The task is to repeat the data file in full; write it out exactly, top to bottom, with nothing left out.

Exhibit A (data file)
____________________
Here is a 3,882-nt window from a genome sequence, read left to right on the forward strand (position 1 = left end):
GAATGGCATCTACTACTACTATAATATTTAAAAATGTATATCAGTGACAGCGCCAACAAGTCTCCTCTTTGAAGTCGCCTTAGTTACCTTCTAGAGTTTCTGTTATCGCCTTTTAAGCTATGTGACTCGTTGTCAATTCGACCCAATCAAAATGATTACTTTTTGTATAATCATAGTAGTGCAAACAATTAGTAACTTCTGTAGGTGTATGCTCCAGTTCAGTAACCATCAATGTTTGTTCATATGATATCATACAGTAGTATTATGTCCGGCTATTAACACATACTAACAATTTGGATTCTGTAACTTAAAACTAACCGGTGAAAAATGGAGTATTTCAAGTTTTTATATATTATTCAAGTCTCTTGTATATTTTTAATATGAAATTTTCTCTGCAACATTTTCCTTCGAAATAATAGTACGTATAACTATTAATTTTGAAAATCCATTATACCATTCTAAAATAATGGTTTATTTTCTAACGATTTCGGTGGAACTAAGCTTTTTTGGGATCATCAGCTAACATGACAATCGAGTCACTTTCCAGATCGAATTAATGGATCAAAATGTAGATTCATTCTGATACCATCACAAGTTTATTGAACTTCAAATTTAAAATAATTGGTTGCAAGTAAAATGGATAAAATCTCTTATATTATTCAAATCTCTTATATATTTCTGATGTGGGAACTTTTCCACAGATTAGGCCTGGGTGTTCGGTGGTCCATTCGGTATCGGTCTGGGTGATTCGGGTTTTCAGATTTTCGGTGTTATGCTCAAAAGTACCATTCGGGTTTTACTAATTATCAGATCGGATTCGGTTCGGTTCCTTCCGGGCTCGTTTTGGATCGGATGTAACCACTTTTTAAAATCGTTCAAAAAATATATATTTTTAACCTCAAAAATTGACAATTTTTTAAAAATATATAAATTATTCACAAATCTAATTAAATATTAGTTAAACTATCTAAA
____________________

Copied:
Here is a 3,882-nt window from a genome sequence, read left to right on the forward strand (position 1 = left end):
GAATGGCATCTACTACTACTATAATATTTAAAAATGTATATCAGTGACAGCGCCAACAAGTCTCCTCTTTGAAGTCGCCTTAGTTACCTTCTAGAGTTTCTGTTATCGCCTTTTAAGCTATGTGACTCGTTGTCAATTCGACCCAATCAAAATGATTACTTTTTGTATAATCATAGTAGTGCAAACAATTAGTAACTTCTGTAGGTGTATGCTCCAGTTCAGTAACCATCAATGTTTGTTCATATGATATCATACAGTAGTATTATGTCCGGCTATTAACACATACTAACAATTTGGATTCTGTAACTTAAAACTAACCGGTGAAAAATGGAGTATTTCAAGTTTTTATATATTATTCAAGTCTCTTGTATATTTTTAATATGAAATTTTCTCTGCAACATTTTCCTTCGAAATAATAGTACGTATAACTATTAATTTTGAAAATCCATTATACCATTCTAAAATAATGGTTTATTTTCTAACGATTTCGGTGGAACTAAGCTTTTTTGGGATCATCAGCTAACATGACAATCGAGTCACTTTCCAGATCGAATTAATGGATCAAAATGTAGATTCATTCTGATACCATCACAAGTTTATTGAACTTCAAATTTAAAATAATTGGTTGCAAGTAAAATGGATAAAATCTCTTATATTATTCAAATCTCTTATATATTTCTGATGTGGGAACTTTTCCACAGATTAGGCCTGGGTGTTCGGTGGTCCATTCGGTATCGGTCTGGGTGATTCGGGTTTTCAGATTTTCGGTGTTATGCTCAAAAGTACCATTCGGGTTTTACTAATTATCAGATCGGATTCGGTTCGGTTCCTTCCGGGCTCGTTTTGGATCGGATGTAACCACTTTTTAAAATCGTTCAAAAAATATATATTTTTAACCTCAAAAATTGACAATTTTTTAAAAATATATAAATTATTCACAAATCTAATTAAATATTAGTTAAACTATCTAAA